COE faculty and students present at National Association for Professional Development Schools in DC
Faculty and students from the College of Education (COE) attended the National Association for Professional Development Schools (NAPDS) conference in Washington, D.C., on March 9-11.
Graduate student Rachel Steinbrenner presented with faculty members Kathleen Tootle, Catherine Howerter, Ph.D., and Lisa Davis. Their session, titled “Partnerships Enhanced Through Yearlong Student Teaching Experience,” detailed the three teacher preparation programs in the College that are implementing yearlong student teaching internships for pre-service teacher candidates. Presenters provided their perspectives of the yearlong internship process and benefits such as closer, proactive relationships between the College and schools, as well as a more integrated student-teaching experience for the teacher candidate in the school climate.
“It was incredible to see professionals from all over the country coming together to learn and grow from each other to make our future teachers stronger,” said Steinbrenner, candidate in the M.Ed. Special Education program. “Continuing to do research is vital because the world of education is constantly changing, and we need to keep up.”
Howerter also co-presented with fellow faculty member Amanda Wall, Ph.D., on a session titled “Learning Together: The Story of a New Faculty in Residence Program.” Pat Parsons, Ed.S., director of field experiences and placement, assisted in developing the presentation.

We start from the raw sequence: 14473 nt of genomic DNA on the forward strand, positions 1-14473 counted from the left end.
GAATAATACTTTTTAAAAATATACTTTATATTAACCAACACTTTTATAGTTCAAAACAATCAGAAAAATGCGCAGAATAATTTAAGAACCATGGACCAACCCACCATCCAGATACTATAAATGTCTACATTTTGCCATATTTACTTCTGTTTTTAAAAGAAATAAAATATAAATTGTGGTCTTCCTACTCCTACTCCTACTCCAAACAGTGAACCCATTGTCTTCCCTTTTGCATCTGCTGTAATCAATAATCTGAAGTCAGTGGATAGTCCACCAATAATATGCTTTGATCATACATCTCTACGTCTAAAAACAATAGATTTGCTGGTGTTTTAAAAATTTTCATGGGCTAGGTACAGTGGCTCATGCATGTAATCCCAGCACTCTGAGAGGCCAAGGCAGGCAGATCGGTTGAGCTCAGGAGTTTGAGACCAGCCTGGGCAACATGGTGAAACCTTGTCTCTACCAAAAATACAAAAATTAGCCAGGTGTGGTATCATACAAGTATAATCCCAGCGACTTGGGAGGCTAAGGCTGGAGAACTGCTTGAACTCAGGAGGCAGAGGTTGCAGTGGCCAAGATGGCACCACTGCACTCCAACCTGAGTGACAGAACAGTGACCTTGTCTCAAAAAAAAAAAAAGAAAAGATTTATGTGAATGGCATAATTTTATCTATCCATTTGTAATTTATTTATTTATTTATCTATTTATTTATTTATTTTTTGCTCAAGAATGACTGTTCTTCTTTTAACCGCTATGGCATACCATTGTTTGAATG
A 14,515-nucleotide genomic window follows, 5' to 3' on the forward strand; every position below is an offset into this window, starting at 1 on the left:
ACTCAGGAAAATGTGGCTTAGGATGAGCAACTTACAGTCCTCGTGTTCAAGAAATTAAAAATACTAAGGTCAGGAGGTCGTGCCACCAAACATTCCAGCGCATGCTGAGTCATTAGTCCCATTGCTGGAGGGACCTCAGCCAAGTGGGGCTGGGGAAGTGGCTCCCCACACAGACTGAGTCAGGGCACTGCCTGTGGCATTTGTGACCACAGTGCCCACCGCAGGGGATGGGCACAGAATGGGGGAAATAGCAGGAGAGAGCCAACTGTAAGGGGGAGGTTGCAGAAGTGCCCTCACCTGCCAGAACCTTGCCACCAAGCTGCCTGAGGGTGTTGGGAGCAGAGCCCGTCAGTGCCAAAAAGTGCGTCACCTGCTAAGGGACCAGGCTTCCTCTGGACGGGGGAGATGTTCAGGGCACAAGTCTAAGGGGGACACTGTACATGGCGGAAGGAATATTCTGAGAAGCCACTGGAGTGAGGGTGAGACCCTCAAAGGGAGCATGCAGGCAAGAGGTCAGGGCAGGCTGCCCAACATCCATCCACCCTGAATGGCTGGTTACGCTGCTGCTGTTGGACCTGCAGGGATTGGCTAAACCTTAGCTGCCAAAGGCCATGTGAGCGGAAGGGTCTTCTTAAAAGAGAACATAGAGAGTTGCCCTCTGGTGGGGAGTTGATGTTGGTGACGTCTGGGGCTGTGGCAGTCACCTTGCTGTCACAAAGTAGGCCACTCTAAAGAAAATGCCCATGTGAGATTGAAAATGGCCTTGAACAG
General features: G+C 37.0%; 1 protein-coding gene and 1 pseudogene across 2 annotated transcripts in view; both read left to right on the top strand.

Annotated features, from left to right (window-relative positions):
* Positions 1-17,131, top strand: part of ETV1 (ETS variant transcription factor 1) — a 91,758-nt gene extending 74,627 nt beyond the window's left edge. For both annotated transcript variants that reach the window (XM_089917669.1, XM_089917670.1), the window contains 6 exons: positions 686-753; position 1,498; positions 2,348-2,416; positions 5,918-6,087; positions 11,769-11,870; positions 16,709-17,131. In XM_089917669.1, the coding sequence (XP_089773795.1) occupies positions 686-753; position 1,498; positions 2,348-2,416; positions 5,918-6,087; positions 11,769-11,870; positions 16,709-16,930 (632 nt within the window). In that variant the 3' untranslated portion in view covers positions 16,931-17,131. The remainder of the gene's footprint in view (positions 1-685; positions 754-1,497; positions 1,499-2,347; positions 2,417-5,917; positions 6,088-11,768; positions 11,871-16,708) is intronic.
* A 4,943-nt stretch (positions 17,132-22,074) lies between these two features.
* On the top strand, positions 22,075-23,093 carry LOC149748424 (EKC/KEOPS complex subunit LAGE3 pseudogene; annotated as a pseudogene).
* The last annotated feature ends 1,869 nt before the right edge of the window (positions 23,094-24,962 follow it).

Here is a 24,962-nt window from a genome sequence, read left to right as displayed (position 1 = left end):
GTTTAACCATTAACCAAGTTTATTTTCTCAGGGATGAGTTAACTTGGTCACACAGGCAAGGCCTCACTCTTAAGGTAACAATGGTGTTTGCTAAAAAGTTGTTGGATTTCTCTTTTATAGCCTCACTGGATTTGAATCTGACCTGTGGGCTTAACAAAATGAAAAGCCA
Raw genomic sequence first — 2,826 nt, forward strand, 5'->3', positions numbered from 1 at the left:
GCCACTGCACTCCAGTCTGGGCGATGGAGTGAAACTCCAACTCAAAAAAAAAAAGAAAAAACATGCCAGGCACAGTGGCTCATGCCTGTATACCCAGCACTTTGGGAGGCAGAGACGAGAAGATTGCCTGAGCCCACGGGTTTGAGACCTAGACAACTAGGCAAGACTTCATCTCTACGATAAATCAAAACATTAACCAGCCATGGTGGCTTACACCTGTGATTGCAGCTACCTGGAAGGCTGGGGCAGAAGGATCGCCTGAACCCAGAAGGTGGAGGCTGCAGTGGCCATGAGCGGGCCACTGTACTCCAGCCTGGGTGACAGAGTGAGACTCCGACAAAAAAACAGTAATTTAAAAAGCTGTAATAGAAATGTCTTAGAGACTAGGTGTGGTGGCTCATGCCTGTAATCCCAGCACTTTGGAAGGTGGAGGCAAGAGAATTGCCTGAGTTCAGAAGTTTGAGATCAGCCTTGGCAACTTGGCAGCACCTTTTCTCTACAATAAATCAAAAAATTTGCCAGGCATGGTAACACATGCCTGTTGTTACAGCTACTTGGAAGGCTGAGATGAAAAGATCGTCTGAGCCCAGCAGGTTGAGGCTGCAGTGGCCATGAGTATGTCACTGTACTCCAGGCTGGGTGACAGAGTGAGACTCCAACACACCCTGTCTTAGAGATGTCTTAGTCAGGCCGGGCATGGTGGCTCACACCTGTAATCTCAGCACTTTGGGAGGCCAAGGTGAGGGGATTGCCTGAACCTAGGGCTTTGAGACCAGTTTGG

During the session, Howerter and Wall discussed the efforts of the College to develop a Faculty in Residence (FIR) program. FIR allows faculty members from the COE to spend time “in residence” at a partnering P-12 school collaboratively supervising teacher candidates and addressing mutually agreed upon school initiatives based on the school’s strategic plan. Both Howerter and Wall are actively participating in the College’s first pilot of the FIR program this semester.
Undergraduate dual certification (special and early childhood education) majors Brittany Harbin, Julia Mobley and Allison Sebler also attended the conference and participated in a poster presentation. Their presentation, “Effects of Pre-Services Teachers Within the Classroom,” included data collected from student teachers in the dual certification program and clinical supervisors at their field placement to determine the impact of pre-service teacher candidates on a local elementary school.
“I believe that having undergraduate students not only attend but present at national conferences gives them the opportunity to see education on a bigger scale,” said Howerter. “It helps them grow professionally and gain confidence speaking in front of others. My hope is they will continue to be life long researchers and learners.”
NAPDS serves as an advocate for the educational community in promoting continuous development of collaborative schools, higher education and community relationships.
For more information about COE, visit GeorgiaSouthern.edu/coe.
Georgia Southern University, a public Carnegie Doctoral/Research University founded in 1906, offers 119 degree programs serving 20,673 students. Through eight colleges, the University offers bachelor’s, master’s and doctoral degree programs built on more than a century of academic achievement. Georgia Southern is recognized for its student-centered and hands-on approach to education. Visit GeorgiaSouthern.edu.
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